8. no_cre0 Senior Member

    American English
    As said before, it all depends on context. Very rarely would you just out of the blue say "Je voudrais acheter un voiture à mon père". You would have been discussing buying cars/where you were going to buy a car. Therefore, it would be understood that you would be buying it FROM your father and not FOR your father.
  9. itka Senior Member

    Nice, France
    We'd mostly say : "Monsieur X m'a vendu une voiture !" ;)
    Or we would explain : "J'ai acheté une voiture à Monsieur X" ---> no doubt because of the context
    "Ma nouvelle voiture ? Je l'ai achetée à mon père !" ---> just create a context !
  10. Nicomon

    Nicomon Senior Member

    Français, Québec ♀

    This thread reminded me of another one

    If I heard for instance j'ai acheté une voiture à mon frère, I would think the person is very generous with his/her brother. Not that the brother sells cars.

    In my vocabulary, acheter à means for/pour.
  11. no_cre0 Senior Member

    American English
    Toutefois, si vous êtes en train de parler avec un pote qui chercher quelqu'un à qui il peut acheter une char, vous comprendriez la différence, n'est-ce pas? C'est ce que je veux dire - il faut faire attention au contexte pour savoir.
  12. Nicomon

    Nicomon Senior Member

    Français, Québec ♀
    Oui... mais ce « chum », s'il est québécois, ne le dirait pas ainsi. Il me demanderait sans doute :

    Familier : « sais-tu qui aurait un char à vendre pas cher » ?
    Moins familier : « sais-tu où je pourrais trouver une auto, à bon prix? »

    Il cherche plus la voiture ou l'endroit où l'acheter que la personne qui en a une à vendre.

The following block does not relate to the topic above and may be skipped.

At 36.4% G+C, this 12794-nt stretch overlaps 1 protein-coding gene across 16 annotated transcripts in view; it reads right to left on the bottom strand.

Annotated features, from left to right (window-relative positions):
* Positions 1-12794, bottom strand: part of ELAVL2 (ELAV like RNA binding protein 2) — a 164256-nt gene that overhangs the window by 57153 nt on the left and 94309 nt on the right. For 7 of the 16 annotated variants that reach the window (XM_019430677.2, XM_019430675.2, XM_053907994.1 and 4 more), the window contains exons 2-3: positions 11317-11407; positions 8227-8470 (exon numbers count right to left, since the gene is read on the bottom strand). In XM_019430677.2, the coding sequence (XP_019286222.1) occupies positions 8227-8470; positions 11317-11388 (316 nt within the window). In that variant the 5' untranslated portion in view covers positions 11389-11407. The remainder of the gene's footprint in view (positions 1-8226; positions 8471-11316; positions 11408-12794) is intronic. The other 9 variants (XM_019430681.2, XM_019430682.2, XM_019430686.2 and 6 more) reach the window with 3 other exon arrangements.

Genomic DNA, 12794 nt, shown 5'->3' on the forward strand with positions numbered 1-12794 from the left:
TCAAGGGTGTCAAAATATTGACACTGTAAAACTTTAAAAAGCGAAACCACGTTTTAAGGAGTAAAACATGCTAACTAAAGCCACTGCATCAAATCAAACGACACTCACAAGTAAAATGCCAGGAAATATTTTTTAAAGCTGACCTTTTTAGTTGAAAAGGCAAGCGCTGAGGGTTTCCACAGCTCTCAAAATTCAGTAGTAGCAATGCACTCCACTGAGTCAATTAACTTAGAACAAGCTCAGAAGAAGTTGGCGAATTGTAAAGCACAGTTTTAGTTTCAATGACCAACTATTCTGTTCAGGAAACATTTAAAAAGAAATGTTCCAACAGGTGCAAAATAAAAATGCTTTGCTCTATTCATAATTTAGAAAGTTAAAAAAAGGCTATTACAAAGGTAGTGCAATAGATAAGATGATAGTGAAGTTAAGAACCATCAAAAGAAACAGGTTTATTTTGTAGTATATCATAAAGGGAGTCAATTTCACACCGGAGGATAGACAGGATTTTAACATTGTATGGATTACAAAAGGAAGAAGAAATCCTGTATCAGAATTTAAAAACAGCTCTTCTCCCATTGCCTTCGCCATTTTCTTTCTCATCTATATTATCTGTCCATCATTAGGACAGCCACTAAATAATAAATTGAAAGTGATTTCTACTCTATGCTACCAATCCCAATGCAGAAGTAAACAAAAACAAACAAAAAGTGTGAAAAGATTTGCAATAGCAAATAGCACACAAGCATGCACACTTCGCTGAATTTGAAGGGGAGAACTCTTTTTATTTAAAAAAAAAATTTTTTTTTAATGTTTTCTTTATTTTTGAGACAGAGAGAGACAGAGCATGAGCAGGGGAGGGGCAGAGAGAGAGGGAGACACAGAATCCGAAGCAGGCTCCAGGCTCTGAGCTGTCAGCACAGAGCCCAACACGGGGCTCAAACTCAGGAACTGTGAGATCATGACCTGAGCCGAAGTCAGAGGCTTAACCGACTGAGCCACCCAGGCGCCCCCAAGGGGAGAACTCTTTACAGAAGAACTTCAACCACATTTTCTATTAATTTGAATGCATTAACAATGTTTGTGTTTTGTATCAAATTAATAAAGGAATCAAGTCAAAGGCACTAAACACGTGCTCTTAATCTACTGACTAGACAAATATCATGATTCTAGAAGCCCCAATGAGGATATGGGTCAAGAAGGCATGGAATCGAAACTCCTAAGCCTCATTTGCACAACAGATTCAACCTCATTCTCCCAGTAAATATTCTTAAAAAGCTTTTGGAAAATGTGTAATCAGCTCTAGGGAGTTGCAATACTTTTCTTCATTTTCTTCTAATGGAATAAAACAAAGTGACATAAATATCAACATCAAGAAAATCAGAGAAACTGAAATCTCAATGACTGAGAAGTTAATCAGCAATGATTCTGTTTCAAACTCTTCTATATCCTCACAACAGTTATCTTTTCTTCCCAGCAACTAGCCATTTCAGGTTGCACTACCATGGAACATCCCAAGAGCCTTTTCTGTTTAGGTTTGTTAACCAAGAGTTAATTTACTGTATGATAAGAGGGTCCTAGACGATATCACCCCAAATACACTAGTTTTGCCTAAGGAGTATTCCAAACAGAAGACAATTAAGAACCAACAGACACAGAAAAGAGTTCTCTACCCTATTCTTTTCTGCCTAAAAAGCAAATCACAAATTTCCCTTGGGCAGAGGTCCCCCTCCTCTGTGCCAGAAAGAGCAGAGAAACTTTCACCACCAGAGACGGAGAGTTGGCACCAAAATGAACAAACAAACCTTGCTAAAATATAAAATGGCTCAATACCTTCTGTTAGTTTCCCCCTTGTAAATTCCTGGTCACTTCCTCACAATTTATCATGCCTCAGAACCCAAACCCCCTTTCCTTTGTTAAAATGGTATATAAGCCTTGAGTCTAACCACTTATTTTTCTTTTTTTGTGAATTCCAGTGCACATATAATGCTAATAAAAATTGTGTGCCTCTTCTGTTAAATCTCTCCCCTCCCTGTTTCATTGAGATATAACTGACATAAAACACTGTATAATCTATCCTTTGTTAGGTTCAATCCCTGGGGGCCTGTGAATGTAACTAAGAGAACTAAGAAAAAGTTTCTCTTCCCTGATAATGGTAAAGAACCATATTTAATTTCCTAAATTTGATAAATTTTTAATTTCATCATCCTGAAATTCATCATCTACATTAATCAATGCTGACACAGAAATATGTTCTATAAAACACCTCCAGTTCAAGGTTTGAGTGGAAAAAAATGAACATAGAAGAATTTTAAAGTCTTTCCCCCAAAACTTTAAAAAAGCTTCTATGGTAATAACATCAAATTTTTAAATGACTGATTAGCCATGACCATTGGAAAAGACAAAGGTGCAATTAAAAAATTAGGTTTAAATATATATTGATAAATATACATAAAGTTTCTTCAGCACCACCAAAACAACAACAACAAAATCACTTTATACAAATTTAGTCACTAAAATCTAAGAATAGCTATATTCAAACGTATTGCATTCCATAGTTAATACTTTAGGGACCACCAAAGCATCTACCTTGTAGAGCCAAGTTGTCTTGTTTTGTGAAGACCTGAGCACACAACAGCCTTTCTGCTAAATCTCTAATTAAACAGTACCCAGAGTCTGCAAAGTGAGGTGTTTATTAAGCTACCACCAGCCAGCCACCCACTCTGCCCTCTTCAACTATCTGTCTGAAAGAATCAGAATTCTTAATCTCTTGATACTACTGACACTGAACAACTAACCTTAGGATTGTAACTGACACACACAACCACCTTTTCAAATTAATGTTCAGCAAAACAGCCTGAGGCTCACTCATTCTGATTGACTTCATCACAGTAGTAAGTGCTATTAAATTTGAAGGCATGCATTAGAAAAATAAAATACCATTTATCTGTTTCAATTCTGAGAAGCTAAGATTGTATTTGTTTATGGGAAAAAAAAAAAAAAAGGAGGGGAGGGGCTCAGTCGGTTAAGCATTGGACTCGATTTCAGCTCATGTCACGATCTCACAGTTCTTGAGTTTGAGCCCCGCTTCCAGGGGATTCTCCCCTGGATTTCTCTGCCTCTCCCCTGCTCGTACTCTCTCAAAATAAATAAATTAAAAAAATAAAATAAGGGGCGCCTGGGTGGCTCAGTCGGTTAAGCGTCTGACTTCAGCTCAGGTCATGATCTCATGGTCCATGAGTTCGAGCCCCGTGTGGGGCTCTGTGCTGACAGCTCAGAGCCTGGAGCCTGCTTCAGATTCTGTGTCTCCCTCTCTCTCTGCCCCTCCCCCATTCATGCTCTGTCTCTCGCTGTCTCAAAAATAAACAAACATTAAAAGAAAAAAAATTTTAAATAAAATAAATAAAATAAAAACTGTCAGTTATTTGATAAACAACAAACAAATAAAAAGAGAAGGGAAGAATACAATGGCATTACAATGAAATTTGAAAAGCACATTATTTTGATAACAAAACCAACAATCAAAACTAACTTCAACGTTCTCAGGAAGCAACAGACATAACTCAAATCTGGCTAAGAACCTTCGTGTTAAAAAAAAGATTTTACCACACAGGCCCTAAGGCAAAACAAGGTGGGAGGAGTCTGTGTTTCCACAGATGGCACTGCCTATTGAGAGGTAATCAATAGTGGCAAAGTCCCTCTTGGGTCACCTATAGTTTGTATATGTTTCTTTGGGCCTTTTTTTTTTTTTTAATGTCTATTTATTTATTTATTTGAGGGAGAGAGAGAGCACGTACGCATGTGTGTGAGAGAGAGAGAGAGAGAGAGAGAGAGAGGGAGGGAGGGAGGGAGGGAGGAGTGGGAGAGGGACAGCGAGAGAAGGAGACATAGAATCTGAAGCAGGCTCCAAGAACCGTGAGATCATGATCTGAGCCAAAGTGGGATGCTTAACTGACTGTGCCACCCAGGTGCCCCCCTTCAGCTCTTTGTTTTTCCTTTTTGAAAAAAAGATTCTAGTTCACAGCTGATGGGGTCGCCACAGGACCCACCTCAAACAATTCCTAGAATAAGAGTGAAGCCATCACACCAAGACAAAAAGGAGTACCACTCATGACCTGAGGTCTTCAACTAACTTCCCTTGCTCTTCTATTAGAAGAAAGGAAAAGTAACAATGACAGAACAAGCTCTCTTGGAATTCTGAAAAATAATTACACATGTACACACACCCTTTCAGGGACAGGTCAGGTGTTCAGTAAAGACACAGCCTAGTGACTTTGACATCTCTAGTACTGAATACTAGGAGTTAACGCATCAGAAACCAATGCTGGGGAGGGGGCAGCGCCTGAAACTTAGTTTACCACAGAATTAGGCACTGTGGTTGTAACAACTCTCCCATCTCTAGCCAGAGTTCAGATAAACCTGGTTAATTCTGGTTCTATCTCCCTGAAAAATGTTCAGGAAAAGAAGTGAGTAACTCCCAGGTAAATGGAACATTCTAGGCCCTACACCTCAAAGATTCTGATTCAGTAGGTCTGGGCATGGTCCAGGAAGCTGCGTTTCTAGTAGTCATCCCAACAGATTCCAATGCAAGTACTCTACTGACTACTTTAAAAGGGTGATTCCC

Et il va l'acheter de cette personne. Ce de est sans doute fautif, mais bon... c'est ainsi.
    Last edited: Mar 25, 2009
  13. vivian10 New Member

    English - U.S.
    Thank you for the lively discussion on this matter! I have an follow-up question...This was posed by my high school students and I am not quite sure how to respond.

    An activity in the book asked them to respond to a question using as many object pronouns as possible. The question was, "Tu as acheté le cadeau pour ta soeur?" And the response would be, naturally, "Oui, je le lui ai acheté" (I suppose we can just ignore the fact that one would normally use "offrir" in this context...). Students learn that indirect object pronouns lui and leur replace à + a person. Obviously, "pour ta soeur" can be replaced by lui - but why is this? Is it because "acheter qqch à qqn" is implied?
  14. no_cre0 Senior Member

    American English
    No, its because "ta soeur" is an indirect object. It can be used to replace pour.
  15. snarkhunter

    snarkhunter Senior Member

    France, Région parisienne
    French - France
    I've just read this topic and now feel it raises a very interesting point. And perhaps not so easy to settle.

    I would tend to consider a very important difference in context between "acheter à" and "acheter pour".

    To me, "acheter pour" means the person the gift was purchased for may have been present at the time... or not (but most often, not).

    Whereas "acheter à" implies the person was there. In the latter case, the purchaser may even never have been handed the gift, which went straight to the hands of the "recipient".

    I'm not 100% sure, though, but it's what experience is telling me right now.
  16. itka Senior Member

    Nice, France
    snarkhunter, tu veux dire que, la phrase suivante implique la présence de la sœur ? "J'ai acheté un cadeau à ma sœur pour son anniversaire".

    Je ne suis pas du tout d'accord sur ce point...
  17. snarkhunter

    snarkhunter Senior Member

    France, Région parisienne
    French - France
    I stand corrected! I do agree with you. This was indeed pure speculation from me, and you've proven me wrong there...

    Dura context, sed context

    Sorry about my mistake.
  18. ladan shirali

    ladan shirali Senior Member

    Hello there;